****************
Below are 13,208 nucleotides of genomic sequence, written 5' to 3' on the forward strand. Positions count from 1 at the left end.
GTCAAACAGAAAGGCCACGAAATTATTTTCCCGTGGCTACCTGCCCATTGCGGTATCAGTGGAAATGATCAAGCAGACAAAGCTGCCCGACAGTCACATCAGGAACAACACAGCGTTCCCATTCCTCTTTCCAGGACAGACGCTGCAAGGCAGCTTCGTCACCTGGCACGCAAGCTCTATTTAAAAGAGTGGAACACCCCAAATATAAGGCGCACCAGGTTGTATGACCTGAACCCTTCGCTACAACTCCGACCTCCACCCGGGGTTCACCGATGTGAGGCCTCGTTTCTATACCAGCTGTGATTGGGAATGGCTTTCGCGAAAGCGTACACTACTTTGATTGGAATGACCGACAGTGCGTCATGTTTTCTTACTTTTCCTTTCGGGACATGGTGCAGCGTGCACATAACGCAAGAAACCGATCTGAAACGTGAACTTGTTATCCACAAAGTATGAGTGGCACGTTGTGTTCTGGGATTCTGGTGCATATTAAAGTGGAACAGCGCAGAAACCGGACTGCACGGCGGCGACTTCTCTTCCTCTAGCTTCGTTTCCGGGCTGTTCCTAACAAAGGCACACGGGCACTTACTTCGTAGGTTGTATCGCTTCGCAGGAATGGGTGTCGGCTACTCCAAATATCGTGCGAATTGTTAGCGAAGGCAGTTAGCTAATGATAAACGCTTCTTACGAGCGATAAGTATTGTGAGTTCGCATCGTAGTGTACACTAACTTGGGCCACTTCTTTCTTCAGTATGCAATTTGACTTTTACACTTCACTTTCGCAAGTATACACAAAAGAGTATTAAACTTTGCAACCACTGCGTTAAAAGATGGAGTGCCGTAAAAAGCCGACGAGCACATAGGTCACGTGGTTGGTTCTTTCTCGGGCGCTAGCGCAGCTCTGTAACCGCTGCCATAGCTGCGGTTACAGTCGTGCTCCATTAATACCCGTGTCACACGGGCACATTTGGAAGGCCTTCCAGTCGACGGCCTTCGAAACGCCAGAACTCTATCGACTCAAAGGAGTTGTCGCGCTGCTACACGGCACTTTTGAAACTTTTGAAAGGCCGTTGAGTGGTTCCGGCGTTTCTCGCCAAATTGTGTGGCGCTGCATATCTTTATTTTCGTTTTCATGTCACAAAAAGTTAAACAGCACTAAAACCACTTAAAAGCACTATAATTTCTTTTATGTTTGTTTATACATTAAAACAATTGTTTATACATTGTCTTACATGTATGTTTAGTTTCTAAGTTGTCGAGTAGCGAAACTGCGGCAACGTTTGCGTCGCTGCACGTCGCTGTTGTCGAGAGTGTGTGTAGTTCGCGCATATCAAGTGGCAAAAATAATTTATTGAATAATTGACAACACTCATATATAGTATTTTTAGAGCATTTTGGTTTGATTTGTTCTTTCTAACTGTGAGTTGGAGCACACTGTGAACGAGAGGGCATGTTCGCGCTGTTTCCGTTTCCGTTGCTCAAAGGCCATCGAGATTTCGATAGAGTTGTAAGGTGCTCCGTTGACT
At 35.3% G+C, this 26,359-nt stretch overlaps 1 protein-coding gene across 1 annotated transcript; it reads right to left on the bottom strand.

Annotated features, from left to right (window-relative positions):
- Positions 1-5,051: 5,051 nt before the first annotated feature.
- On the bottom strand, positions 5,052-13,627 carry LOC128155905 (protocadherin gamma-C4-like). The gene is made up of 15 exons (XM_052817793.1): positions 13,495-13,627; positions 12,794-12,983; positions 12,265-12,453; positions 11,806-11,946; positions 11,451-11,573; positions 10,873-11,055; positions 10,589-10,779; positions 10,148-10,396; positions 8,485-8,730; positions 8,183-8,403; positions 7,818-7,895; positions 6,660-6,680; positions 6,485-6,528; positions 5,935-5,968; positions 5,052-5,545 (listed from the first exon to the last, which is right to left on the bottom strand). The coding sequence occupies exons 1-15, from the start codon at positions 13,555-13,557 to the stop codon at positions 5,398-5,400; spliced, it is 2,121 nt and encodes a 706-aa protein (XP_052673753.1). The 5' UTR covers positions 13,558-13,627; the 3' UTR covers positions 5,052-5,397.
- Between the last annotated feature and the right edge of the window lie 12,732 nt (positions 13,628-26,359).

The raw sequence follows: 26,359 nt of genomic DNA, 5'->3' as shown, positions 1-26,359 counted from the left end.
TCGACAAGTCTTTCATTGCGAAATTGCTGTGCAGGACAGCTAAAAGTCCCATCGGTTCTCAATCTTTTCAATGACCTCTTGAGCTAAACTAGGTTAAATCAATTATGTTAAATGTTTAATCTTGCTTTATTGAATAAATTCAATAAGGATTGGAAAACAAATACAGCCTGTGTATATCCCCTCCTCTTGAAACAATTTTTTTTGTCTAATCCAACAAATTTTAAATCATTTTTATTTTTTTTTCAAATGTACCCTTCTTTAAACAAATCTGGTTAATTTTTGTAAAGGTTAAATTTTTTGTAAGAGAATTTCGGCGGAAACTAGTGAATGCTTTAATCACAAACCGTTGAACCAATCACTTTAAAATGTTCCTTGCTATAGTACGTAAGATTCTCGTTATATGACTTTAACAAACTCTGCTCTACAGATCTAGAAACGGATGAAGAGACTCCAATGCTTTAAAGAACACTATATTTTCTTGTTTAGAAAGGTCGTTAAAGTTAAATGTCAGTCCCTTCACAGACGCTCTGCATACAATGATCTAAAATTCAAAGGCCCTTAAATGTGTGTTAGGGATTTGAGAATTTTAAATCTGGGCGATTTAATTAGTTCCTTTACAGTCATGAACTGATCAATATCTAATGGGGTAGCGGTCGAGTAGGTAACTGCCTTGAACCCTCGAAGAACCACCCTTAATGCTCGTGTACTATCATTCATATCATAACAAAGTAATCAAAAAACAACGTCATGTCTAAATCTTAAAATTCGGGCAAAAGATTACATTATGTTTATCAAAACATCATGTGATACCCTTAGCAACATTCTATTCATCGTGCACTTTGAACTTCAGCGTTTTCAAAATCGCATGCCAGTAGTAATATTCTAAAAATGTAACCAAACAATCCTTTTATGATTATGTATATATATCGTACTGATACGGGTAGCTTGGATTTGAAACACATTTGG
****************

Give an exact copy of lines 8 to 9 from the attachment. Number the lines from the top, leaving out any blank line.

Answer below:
The raw sequence follows: 26,359 nt of genomic DNA, 5'->3' as shown, positions 1-26,359 counted from the left end.
TCGACAAGTCTTTCATTGCGAAATTGCTGTGCAGGACAGCTAAAAGTCCCATCGGTTCTCAATCTTTTCAATGACCTCTTGAGCTAAACTAGGTTAAATCAATTATGTTAAATGTTTAATCTTGCTTTATTGAATAAATTCAATAAGGATTGGAAAACAAATACAGCCTGTGTATATCCCCTCCTCTTGAAACAATTTTTTTTGTCTAATCCAACAAATTTTAAATCATTTTTATTTTTTTTTCAAATGTACCCTTCTTTAAACAAATCTGGTTAATTTTTGTAAAGGTTAAATTTTTTGTAAGAGAATTTCGGCGGAAACTAGTGAATGCTTTAATCACAAACCGTTGAACCAATCACTTTAAAATGTTCCTTGCTATAGTACGTAAGATTCTCGTTATATGACTTTAACAAACTCTGCTCTACAGATCTAGAAACGGATGAAGAGACTCCAATGCTTTAAAGAACACTATATTTTCTTGTTTAGAAAGGTCGTTAAAGTTAAATGTCAGTCCCTTCACAGACGCTCTGCATACAATGATCTAAAATTCAAAGGCCCTTAAATGTGTGTTAGGGATTTGAGAATTTTAAATCTGGGCGATTTAATTAGTTCCTTTACAGTCATGAACTGATCAATATCTAATGGGGTAGCGGTCGAGTAGGTAACTGCCTTGAACCCTCGAAGAACCACCCTTAATGCTCGTGTACTATCATTCATATCATAACAAAGTAATCAAAAAACAACGTCATGTCTAAATCTTAAAATTCGGGCAAAAGATTACATTATGTTTATCAAAACATCATGTGATACCCTTAGCAACATTCTATTCATCGTGCACTTTGAACTTCAGCGTTTTCAAAATCGCATGCCAGTAGTAATATTCTAAAAATGTAACCAAACAATCCTTTTATGATTATGTATATATATCGTACTGATACGGGTAGCTTGGATTTGAAACACATTTGG